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The Ultimate Guide to Running While Pregnant

It used to be controversial for moms-to-be, but running while pregnant is becoming the norm as women conquer mile after mile on the reg. Plus, studies show that exercise during pregnancy can reduce back pain, prevent excessive weight gain, improve quality of sleep, and lower the risk of delivery complications. But how do you know when you’re good to keep going, and when it’s time to scale back? We talked to the pros, so you can stride on while your bump grows.

Talk to Your Doctor

No other decisions should be made until you do, as every woman is different, and everybody reacts differently to pregnancy. “For some women, whether they regularly run or not, continuing to run might not feel comfortable and can even be painful,” says Erica Zeil, personal trainer and founder of Knocked-Up Fitness. A thorough discussion with your doctor and regular monitoring throughout your pregnancy will help you determine what workout program is best for you and baby. In other words, until you have that convo, consider running a no-go.

Determine Your Base

Reality check: If you’ve always dreamt of being a pregnant runner but haven’t actuallyrun before, it may be time to let go of the idea. “Now isn’t the time to train for your first marathon,” says Diana Ramos, MD, medical director of reproductive health for the LA Public Health Department. But the impulse to exercise is great, and one you should capitalize on. Instead of jumping into a new, strenuous sport, she and Zeil suggest its modified sister—walking. “It’s one of the best cardio exercises when you’re pregnant,” says Zeil. “It’s lower impact, and if you’re not already used to the higher impact that you get from running, then you shouldn’t add that in now. If an extra challenge is what you’re after, add some hills or walk stairs to take it to the next level.”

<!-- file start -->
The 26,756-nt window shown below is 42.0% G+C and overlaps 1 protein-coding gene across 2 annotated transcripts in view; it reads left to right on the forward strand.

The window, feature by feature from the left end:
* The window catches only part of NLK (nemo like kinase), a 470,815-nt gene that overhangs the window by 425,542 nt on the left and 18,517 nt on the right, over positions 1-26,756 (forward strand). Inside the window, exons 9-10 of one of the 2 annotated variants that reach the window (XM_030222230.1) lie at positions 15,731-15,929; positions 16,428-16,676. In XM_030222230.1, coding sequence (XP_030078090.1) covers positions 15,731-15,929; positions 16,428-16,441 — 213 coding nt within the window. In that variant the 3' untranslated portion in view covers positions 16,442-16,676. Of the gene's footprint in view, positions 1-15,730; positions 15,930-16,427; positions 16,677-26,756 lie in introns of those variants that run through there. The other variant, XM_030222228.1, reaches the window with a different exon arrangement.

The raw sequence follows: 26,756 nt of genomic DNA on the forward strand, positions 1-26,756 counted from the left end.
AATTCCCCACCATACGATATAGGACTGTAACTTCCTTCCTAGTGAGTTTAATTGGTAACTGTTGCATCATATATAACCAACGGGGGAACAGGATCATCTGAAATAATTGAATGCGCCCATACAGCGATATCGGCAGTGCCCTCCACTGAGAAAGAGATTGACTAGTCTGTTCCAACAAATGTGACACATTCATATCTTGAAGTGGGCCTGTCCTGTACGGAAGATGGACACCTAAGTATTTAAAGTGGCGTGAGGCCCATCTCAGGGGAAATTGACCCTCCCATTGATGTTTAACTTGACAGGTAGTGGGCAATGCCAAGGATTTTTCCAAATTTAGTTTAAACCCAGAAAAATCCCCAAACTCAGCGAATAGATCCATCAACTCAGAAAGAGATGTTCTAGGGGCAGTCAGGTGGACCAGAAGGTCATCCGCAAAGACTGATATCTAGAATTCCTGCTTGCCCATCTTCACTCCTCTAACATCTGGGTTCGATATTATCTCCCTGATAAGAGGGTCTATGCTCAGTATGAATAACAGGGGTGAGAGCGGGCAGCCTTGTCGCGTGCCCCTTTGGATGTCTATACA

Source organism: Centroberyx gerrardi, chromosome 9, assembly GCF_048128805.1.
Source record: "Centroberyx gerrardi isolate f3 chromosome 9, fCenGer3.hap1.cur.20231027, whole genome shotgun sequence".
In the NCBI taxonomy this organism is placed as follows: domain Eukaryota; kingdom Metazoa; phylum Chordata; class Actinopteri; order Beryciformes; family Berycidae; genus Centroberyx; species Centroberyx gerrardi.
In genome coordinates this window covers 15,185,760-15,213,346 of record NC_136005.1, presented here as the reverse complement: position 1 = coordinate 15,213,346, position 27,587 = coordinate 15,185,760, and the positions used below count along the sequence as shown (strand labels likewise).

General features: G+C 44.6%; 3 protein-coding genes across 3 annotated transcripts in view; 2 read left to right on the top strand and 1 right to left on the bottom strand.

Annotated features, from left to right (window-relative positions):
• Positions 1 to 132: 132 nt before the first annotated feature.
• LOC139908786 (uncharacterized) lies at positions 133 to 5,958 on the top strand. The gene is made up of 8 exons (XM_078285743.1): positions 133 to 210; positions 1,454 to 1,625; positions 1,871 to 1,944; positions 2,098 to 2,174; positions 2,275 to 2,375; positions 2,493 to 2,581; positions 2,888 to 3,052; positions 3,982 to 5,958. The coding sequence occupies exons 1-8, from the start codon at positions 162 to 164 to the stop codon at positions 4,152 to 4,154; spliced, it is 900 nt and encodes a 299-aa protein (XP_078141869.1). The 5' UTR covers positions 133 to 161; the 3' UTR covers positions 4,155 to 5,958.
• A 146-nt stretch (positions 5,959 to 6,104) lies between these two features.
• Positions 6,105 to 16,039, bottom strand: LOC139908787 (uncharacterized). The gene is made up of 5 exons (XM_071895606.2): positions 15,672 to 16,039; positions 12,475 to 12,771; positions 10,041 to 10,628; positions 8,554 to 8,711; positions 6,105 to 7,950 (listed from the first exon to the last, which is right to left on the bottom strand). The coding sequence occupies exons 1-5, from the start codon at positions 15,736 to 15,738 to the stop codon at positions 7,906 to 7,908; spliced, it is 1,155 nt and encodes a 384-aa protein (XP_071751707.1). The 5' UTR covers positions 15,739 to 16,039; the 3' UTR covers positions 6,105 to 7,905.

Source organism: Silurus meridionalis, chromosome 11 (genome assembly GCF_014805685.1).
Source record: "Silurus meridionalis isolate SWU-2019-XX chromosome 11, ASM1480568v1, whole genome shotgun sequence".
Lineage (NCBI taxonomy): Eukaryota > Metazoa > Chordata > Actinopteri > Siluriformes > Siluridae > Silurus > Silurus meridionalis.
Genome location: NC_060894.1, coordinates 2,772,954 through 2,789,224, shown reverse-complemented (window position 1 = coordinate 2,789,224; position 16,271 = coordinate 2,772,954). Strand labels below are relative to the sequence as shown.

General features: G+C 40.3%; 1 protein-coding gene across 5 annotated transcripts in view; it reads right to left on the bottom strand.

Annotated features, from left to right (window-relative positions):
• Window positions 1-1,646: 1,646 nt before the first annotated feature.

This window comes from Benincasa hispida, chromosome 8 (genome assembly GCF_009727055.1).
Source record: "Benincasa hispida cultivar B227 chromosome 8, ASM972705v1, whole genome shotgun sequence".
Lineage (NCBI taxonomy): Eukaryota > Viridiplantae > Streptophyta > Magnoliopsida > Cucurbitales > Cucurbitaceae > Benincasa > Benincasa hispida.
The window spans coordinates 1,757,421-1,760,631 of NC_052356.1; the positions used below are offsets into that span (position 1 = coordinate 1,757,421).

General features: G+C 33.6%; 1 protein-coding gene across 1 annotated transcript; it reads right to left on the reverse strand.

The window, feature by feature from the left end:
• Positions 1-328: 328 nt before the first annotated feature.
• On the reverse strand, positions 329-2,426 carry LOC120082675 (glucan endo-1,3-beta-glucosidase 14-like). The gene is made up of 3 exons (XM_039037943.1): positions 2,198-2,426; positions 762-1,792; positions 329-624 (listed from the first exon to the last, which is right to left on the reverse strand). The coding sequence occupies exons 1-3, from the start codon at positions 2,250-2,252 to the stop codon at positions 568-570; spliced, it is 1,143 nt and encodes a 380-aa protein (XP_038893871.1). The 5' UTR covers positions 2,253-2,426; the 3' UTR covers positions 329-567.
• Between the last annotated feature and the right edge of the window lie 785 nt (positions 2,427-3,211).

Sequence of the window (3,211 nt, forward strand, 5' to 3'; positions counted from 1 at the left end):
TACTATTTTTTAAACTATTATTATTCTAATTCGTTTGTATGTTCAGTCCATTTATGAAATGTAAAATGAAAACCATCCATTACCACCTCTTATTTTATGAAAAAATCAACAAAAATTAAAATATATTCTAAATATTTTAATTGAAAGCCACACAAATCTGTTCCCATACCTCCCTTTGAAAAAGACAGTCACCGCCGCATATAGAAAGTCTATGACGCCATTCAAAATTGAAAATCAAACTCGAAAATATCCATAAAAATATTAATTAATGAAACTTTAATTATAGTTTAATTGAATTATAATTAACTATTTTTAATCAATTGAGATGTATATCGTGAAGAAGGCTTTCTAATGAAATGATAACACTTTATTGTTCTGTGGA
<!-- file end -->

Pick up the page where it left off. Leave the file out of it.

Watch for Warning Signs

Even once you have your doc’s “okay,” you should still stop if you experience any of the below, says Ramos.

  • Cramping
  • Spotting/Bleeding
  • Shortness of breath
  • Pain

Again, the importance of communicating with your doctor can’t be stressed enough. “They’re trained to pay attention and pick up on things that you might not think are a big deal,” says Ramos. And at the end of the day, is the extra mile really worth it?

Slow It Down